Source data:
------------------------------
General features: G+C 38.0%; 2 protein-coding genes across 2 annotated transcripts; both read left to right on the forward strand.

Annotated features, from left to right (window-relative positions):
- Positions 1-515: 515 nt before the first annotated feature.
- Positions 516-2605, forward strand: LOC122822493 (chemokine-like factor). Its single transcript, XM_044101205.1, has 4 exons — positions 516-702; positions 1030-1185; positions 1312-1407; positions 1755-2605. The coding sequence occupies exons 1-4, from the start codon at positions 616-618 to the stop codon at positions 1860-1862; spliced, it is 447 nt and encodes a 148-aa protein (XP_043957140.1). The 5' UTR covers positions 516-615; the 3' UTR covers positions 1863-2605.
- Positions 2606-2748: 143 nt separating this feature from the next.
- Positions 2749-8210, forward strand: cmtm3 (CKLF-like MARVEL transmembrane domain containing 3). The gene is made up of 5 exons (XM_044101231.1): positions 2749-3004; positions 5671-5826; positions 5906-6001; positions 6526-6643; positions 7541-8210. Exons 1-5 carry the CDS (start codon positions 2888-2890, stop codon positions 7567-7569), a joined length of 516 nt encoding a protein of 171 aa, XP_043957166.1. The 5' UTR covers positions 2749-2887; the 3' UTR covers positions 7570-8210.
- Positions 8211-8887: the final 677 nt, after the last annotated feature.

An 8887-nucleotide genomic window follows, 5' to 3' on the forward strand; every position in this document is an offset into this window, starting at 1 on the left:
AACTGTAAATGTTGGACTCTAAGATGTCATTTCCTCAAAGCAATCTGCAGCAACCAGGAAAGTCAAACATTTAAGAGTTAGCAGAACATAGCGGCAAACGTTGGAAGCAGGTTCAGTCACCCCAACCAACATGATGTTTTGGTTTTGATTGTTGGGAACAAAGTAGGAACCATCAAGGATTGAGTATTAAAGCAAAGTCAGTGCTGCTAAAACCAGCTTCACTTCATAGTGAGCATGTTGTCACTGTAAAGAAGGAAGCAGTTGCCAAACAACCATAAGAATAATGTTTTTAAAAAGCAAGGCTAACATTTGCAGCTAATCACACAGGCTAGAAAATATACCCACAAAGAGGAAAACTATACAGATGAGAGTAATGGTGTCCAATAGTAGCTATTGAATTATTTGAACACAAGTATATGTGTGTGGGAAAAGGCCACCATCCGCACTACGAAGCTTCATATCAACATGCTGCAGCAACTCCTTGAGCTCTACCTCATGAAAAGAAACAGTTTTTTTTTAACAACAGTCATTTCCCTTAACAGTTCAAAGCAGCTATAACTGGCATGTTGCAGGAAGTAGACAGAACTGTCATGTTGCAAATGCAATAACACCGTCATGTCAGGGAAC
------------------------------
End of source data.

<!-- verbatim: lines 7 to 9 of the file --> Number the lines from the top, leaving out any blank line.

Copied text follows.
- Positions 8211-8887: the final 677 nt, after the last annotated feature.

An 8887-nucleotide genomic window follows, 5' to 3' on the forward strand; every position in this document is an offset into this window, starting at 1 on the left:
AACTGTAAATGTTGGACTCTAAGATGTCATTTCCTCAAAGCAATCTGCAGCAACCAGGAAAGTCAAACATTTAAGAGTTAGCAGAACATAGCGGCAAACGTTGGAAGCAGGTTCAGTCACCCCAACCAACATGATGTTTTGGTTTTGATTGTTGGGAACAAAGTAGGAACCATCAAGGATTGAGTATTAAAGCAAAGTCAGTGCTGCTAAAACCAGCTTCACTTCATAGTGAGCATGTTGTCACTGTAAAGAAGGAAGCAGTTGCCAAACAACCATAAGAATAATGTTTTTAAAAAGCAAGGCTAACATTTGCAGCTAATCACACAGGCTAGAAAATATACCCACAAAGAGGAAAACTATACAGATGAGAGTAATGGTGTCCAATAGTAGCTATTGAATTATTTGAACACAAGTATATGTGTGTGGGAAAAGGCCACCATCCGCACTACGAAGCTTCATATCAACATGCTGCAGCAACTCCTTGAGCTCTACCTCATGAAAAGAAACAGTTTTTTTTTAACAACAGTCATTTCCCTTAACAGTTCAAAGCAGCTATAACTGGCATGTTGCAGGAAGTAGACAGAACTGTCATGTTGCAAATGCAATAACACCGTCATGTCAGGGAAC